When Dr Sveda started working for E.I DuPont de Nemours & Company (DuPont) the company got a patent on cyclamic acid, calcium cyclamate and sodium cyclamate under the umbrella term cyclamates. They wanted to use the sweetness of cyclamates to hide the bitter taste in antibiotics and in the sleeping pill pentobarbital.
Cyclamates were approved as a sweetener in the United States in 1951. There was great interest in the new sweetener (before cyclamates there had only been saccharin). Cyclamates were not as sweet as saccharin, and it was more expensive to make, but it did not have the metallic aftertaste of saccharin.
The world’s first sugar-free soda was sweetened with cyclamates
The brewer Hyman Hirsch was the ‘honorary vice president’ of the Jewish Sanitarium and Hospital for Chronic Diseases of Brooklyn, and he wanted to offer patients a sugar-free soda. After many tests on cyclamates as well as saccharin (both separately and in combination), he chose to use cyclamates as the product’s only sweetener. In 1953, patients were able to taste No-Cal for the first time. The beverage was available with the flavours ‘ginger’ and ‘black cherries’.
Movie stars in the ads
No-Cal quickly became popular and also began to be sold to the general public. It was marketed as a soda for people who wanted to lose weight. Hollywood stars like Kim Novak and Jan Sterling were used in advertising, and the success was total.
When cyclamates were banned in the United States in 1969/1970, sugar-free soft drinks had become a major industry. Now the manufacturers had to quickly replace cyclamates with something else. But the only thing available was saccharin. There were no other sweeteners.
Saccharin also had a metallic aftertaste, which was hidden behind flavours such as grapefruit and lemon. You could also hide the metallic taste from saccharin by mixing it with regular sugar. Then they stopped calling the drinks ‘sugar-free’ or ‘calorie-free’. Instead, the new term ‘low calorie’ was introduced.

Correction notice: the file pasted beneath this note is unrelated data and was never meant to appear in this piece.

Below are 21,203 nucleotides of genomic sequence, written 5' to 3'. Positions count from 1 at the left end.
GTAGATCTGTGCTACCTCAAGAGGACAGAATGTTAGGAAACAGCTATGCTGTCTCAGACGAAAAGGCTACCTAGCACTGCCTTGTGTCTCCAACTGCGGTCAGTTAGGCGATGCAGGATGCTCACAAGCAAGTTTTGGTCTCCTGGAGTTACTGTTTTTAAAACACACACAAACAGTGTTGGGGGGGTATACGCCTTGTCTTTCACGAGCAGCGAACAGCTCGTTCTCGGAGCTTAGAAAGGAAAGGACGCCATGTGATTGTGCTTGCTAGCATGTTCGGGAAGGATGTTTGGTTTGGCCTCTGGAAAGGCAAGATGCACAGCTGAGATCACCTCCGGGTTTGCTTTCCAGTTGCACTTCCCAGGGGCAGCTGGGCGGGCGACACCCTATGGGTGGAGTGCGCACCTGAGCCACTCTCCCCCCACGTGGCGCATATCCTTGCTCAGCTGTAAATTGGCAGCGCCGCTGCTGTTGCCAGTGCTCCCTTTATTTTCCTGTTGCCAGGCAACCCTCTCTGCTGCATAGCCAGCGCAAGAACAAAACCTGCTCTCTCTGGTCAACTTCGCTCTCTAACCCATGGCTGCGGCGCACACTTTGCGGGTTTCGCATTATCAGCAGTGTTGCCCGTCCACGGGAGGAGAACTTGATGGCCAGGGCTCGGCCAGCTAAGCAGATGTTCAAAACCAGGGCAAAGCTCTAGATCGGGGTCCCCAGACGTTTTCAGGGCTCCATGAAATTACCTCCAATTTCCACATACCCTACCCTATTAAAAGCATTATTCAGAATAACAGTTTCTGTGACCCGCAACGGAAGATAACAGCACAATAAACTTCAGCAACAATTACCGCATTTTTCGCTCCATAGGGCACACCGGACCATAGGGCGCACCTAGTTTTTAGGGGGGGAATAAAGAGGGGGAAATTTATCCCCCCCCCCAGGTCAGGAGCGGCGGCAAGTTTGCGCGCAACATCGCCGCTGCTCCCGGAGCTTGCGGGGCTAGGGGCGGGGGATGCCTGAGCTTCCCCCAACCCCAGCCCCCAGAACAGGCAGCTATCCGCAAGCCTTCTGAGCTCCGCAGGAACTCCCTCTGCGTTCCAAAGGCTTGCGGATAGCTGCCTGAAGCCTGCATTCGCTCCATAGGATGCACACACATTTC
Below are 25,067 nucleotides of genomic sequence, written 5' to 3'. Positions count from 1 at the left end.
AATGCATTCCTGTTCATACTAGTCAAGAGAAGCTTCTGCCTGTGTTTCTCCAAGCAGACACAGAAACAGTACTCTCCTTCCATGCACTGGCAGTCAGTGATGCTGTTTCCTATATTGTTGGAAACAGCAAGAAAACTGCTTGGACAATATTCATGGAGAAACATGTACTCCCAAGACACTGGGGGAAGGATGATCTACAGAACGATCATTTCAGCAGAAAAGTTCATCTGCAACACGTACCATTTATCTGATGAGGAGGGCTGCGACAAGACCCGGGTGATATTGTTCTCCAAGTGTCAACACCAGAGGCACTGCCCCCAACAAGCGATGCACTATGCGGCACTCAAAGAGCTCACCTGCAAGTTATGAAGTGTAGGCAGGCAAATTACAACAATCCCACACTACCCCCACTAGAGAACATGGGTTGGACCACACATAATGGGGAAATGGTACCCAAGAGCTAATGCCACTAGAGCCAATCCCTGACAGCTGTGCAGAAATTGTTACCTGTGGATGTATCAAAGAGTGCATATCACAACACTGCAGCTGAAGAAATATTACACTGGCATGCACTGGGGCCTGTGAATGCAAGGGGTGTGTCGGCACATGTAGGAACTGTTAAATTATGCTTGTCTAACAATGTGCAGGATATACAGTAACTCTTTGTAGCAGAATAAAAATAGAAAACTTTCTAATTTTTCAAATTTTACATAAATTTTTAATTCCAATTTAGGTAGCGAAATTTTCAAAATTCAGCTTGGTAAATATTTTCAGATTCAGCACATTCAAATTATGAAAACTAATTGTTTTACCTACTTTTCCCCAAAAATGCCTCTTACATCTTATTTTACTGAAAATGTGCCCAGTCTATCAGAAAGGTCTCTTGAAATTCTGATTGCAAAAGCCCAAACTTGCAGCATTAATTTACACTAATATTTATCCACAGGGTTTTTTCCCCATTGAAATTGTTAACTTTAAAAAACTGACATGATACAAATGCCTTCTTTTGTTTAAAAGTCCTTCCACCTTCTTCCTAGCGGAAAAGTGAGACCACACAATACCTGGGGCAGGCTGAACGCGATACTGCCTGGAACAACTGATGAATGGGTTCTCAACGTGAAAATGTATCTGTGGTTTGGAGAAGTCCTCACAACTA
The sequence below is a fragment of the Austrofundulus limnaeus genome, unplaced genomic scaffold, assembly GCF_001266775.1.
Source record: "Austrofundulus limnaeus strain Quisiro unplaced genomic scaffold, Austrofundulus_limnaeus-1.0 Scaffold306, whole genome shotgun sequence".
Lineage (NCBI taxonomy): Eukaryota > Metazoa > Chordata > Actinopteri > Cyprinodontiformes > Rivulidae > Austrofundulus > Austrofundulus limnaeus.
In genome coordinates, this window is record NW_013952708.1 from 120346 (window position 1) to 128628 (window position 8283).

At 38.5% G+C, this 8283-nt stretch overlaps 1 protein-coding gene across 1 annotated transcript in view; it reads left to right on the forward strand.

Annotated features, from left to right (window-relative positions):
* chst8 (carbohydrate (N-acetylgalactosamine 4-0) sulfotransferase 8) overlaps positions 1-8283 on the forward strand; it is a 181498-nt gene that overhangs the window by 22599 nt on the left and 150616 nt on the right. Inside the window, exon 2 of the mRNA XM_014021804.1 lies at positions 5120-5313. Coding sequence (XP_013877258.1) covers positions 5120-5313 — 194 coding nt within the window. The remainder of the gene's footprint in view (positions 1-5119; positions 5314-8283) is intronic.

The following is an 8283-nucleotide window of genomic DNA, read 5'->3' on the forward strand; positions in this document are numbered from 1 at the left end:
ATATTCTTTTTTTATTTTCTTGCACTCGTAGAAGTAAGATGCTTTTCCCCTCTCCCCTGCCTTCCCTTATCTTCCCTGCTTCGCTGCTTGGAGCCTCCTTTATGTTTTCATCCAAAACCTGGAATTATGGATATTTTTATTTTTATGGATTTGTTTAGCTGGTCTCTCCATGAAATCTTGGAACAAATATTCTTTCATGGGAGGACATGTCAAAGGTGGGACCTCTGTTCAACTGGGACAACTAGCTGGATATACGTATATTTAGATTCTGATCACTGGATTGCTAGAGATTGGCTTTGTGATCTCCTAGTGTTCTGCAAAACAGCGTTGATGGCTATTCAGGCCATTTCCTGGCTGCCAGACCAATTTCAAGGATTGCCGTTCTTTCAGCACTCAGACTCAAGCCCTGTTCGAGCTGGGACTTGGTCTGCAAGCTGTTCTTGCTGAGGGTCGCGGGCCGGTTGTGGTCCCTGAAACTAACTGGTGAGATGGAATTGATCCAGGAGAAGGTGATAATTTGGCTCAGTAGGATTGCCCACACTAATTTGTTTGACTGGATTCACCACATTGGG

Benefits of Cyclamates
- It is a calorie-free sweetener.
- It is 30 times sweeter than sugar.
- It has no strong off-taste.
- It is stable and has a long shelf life.
- It can withstand heat (can be used in pasteurized products)
Disadvantages of cyclamates
- It is ‘only’ 30–80 times sweeter than sugar.
- According to organizations like the Swedish Food Agency, there is a risk that you may exceed the accepted daily intake.
- It is banned in some markets (e.g USA and South Korea) which makes it a stigmatizing ingredient.
Cyclamic acid, calcium cyclamate and sodium cyclamate share E‑number 952 and are called cyclamates. It is an artificial sweetener that is 30 times sweeter than sugar. It was approved as a sweetener in the USA in 1951 but was completely banned in 1970. It is however an approved ingredient in the EU. Cyclamates are often combined with saccharin on markets that allow both of these sweeteners.
Try sweetened fibres
Our solution is called sweetened fibres. It can replace regular sugar as well as artificial sweeteners. With the help of stevia, sugar alcohols and dietary fibres, we can recreate the taste and texture of sugar without the disadvantages of sugar.
Sweetened fibres are available as powder, granule or syrup. It can be stored, transported and handled like regular sugar without any change in routines or processes.